Thursday, September 28, 2017

The Day I Nearly Killed Curtis

“Alright, give me a good one this time,” I shouted to my nephew Nathan.

It was a warm Sunday night in June and the empty street in front of my parents’ house made the perfect field for an impromptu batting session.

After a half hour of pitching tennis balls to Tate, Curtis and my teenage nephews, I figured I deserved to take a few swings myself.

Sure, the teenagers could hit a pitch or two. But there’s no way these young punks were going to show me up. After all, I was a baseball All-Star…in 1992.

I hike up my shorts, tip my cap, raise my bat, and point it to the outfield wall (which was really just the neighbor’s front yard).

I tighten my grip around the handle of the first-and-only bat I’ve ever owned, the 22-inch tee ball bat that has lived in my mom’s hall closest since 1987. The War Lord (such a politically incorrect name for a blunt object) has aged gracefully over the past three decades. Though it lost its original grip years ago, my industrious mother replaced it with blue painter’s tape. As good as new.

Nathan winds up. Throws. The ball hurtles toward me. I lean back, twist my hips, and lurch forward. Hands at ears. Then hands at torso. Then snap the wrists. Always follow through.

The ball rockets off the bat.

But no one watches.

Instead, all eyes turn to the aluminum missile sailing through air — straight toward Curtis’ head. In an instant, his life flashes before my eyes.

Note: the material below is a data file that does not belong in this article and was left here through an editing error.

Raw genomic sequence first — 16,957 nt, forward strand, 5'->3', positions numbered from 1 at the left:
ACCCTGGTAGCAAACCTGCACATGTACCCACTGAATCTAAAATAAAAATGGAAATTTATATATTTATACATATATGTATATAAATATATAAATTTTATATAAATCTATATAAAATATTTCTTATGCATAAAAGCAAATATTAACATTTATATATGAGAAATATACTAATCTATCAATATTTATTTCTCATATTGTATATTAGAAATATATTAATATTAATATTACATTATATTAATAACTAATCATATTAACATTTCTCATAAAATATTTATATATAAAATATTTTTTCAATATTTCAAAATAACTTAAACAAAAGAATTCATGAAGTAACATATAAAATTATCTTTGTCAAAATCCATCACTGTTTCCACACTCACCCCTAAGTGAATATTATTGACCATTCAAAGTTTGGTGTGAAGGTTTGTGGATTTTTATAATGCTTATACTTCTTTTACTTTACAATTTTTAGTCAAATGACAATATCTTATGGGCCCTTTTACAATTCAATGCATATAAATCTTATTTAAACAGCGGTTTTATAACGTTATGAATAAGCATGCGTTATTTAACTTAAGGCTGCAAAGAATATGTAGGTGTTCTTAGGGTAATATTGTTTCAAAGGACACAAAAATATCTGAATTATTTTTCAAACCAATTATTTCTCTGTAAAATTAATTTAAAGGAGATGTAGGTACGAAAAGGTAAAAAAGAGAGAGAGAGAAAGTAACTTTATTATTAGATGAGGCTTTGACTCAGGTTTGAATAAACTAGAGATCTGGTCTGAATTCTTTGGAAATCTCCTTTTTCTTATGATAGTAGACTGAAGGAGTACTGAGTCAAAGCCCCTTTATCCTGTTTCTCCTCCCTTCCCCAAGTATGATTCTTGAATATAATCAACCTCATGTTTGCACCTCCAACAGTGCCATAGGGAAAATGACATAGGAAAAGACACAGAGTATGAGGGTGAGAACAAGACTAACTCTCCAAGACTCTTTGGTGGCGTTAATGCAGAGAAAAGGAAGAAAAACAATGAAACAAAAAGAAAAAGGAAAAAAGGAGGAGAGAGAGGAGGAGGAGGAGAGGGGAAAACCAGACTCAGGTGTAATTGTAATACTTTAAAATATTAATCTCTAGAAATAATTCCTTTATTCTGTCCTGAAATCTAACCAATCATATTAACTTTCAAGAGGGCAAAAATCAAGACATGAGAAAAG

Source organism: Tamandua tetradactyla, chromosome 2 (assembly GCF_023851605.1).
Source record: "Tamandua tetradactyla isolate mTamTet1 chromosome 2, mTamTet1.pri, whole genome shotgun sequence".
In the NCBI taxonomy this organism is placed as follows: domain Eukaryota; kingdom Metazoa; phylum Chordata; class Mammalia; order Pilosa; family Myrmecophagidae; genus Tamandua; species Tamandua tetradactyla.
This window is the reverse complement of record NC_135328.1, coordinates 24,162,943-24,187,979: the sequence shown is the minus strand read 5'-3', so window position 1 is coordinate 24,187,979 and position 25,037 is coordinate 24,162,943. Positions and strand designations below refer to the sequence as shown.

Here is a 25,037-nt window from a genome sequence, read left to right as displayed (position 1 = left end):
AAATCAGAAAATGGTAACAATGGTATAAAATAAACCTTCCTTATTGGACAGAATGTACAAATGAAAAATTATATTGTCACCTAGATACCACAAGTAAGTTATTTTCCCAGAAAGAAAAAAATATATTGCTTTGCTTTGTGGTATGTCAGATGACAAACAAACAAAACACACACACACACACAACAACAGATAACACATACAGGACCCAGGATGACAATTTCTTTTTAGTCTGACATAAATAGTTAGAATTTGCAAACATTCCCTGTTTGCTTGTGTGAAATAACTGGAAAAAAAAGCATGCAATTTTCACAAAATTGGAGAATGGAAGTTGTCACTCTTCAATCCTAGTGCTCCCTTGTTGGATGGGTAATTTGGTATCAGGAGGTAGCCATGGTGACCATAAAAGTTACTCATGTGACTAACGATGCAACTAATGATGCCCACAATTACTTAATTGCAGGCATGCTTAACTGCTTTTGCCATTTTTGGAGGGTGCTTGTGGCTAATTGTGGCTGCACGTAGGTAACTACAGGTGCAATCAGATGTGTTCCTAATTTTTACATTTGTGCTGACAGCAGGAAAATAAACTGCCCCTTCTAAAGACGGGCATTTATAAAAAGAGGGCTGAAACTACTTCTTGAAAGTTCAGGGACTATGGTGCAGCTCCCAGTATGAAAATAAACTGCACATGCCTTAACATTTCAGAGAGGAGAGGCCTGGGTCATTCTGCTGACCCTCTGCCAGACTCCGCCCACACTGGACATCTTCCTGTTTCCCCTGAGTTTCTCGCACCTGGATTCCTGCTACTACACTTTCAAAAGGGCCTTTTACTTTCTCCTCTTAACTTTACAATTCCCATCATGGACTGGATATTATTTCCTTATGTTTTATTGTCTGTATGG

The sound of his first cry in the hospital.

The moment that two-year-old Paige walks into the recovery room, sees her new brand new baby brother and exclaims, “Put him back!”

The first day of soccer.

The first day of school.

The first day of braces.

I see it all while the War Lord spins through the air, en route to Curtis’ still-intact skull.

What have I done?

I have killed my first-born son.

His mother will kill me.

And then the window of mercy blows ever so slightly. The bat innocently grazes the top of his hat before meeting the asphalt with a clank.

Before Curtis has time to consider his own mortality, he is smothered by his father’s hugs and kisses and a barrage of I’msorryI’msorryI’msorryI’msorr-ies.

War Lords and painter’s tape are make a bad team. 

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